8. September 2022
High-temperature heat pump ready for operation

Co­Bra sup­ports the ther­mal tran­si­tion in in­dus­try

Inauguration of the CoBra high-temperature heat pump
In­au­gu­ra­tion of the Co­Bra high-tem­per­a­ture heat pump
Image 1/4, Credit: © DLR. All rights reserved

Inauguration of the CoBra high-temperature heat pump

Hol­ger Kelch (Lord May­or of Cot­tbus), Karsten Lem­mer (DLR Ex­ec­u­tive Board Mem­ber re­spon­si­ble for In­no­va­tion, Trans­fer and Re­search In­fras­truc­tures), Inge Schlotzhauer (Di­vi­sion Head in the Min­istry of Sci­ence, Re­search and Cul­ture of the State of Bran­den­burg) and Uwe Riedel (Di­rec­tor of the DLR In­sti­tute of Low-Car­bon In­dus­tri­al Pro­cess­es, from left) at the Co­Bra pi­lot plant.
The compressor of the CoBra pilot plant
The com­pres­sor of the Co­Bra pi­lot plant
Image 2/4, Credit: DLR (CC BY-NC-ND 3.0)

The compressor of the CoBra pilot plant

The com­pres­sor (green) starts the cy­cle. It ab­sorbs the ther­mal en­er­gy from the source, makes it us­able and avail­able to the con­sumer.
The turbine of the CoBra test plant
The tur­bine of the Co­Bra test plant
Image 3/4, Credit: DLR (CC BY-NC-ND 3.0)

The turbine of the CoBra test plant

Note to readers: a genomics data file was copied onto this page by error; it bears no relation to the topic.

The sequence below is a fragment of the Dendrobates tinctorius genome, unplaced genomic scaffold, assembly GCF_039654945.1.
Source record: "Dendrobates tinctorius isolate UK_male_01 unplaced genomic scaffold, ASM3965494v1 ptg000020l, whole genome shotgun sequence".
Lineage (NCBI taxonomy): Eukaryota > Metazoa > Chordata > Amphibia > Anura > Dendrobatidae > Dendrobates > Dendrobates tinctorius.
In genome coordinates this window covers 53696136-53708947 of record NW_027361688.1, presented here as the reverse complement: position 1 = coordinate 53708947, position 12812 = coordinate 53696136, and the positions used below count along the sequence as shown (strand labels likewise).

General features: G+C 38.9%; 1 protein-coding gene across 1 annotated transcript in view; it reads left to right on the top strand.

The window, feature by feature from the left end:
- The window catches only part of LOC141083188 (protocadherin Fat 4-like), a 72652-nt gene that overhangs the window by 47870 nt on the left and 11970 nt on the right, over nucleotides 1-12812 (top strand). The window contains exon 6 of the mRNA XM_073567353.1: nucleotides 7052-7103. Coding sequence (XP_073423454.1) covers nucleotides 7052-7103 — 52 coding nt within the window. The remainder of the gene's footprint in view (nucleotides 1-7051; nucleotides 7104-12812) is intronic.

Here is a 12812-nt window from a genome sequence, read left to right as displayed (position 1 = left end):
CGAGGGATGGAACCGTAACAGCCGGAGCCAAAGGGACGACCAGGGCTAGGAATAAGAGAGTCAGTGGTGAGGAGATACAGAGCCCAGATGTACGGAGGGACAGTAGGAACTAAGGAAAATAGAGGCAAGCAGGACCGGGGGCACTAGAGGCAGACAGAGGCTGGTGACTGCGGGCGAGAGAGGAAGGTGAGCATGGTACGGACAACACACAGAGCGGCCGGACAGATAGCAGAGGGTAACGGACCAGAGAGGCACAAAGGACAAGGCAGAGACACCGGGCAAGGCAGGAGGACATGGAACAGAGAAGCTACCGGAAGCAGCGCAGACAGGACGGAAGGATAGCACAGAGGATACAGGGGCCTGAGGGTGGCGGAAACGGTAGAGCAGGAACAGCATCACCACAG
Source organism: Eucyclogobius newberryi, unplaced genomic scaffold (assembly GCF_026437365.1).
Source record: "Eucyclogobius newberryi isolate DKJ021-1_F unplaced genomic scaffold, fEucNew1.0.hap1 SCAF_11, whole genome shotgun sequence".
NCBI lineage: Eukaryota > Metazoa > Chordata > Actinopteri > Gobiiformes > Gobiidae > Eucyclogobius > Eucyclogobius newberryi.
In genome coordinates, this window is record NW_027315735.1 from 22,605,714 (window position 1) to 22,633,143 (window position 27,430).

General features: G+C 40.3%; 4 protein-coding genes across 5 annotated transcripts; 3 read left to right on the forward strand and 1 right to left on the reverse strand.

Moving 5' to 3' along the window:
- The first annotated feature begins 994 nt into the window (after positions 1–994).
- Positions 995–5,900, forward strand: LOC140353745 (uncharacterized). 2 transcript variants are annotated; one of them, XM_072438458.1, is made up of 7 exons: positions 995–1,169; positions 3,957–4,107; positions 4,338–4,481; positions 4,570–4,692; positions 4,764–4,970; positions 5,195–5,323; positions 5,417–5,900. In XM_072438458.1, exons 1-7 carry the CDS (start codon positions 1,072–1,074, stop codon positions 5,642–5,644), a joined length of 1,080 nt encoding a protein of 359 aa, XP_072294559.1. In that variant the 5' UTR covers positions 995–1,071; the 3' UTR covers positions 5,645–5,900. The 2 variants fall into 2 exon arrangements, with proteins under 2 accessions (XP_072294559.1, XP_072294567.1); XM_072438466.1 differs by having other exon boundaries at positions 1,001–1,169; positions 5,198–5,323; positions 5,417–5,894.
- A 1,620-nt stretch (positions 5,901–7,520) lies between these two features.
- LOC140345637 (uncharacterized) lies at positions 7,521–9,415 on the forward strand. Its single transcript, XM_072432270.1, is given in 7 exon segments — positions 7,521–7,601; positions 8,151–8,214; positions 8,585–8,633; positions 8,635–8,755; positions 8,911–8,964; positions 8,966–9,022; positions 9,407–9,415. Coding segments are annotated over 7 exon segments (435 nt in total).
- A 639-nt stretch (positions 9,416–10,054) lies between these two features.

The Co­bra ex­per­i­men­tal plant in de­tail. In the tur­bine (to the left of the blue area), the air is brought back to its orig­i­nal state and part of the en­er­gy is re­cov­ered in the form of elec­tric­i­ty.
CoBra in the test hall in Cottbus
Co­Bra in the test hall in Cot­tbus
Image 4/4, Credit: DLR (CC BY-NC-ND 3.0)

CoBra in the test hall in Cottbus

The high-tem­per­a­ture heat pump on a demon­stra­tion scale is in­tend­ed to pro­vide both suit­able pro­cess heat and pro­cess cool­ing for in­dus­try. The name Co­Bra is a com­bi­na­tion of 'Cot­tbus' and the 'Bray­ton cy­cle' in ther­mo­dy­nam­ics.
  • Pilot plant in Cottbus reaches temperatures of 300 degrees Celsius – the process heat is sufficient for several industrial sectors.
  • High-temperature heat pumps are an alternative to fossil fuels.
  • CoBra works with dry air.
  • Focus: Energy, digitalisation, technology, thermal transition, decarbonisation

Reducing carbon dioxide emissions while providing heating and cooling for industry – the German Aerospace Center (Deutsches Zentrum für Luft- und Raumfahrt; DLR) is demonstrating how this is possible with a new pilot plant. The CoBra high-temperature heat pump is now going into operation.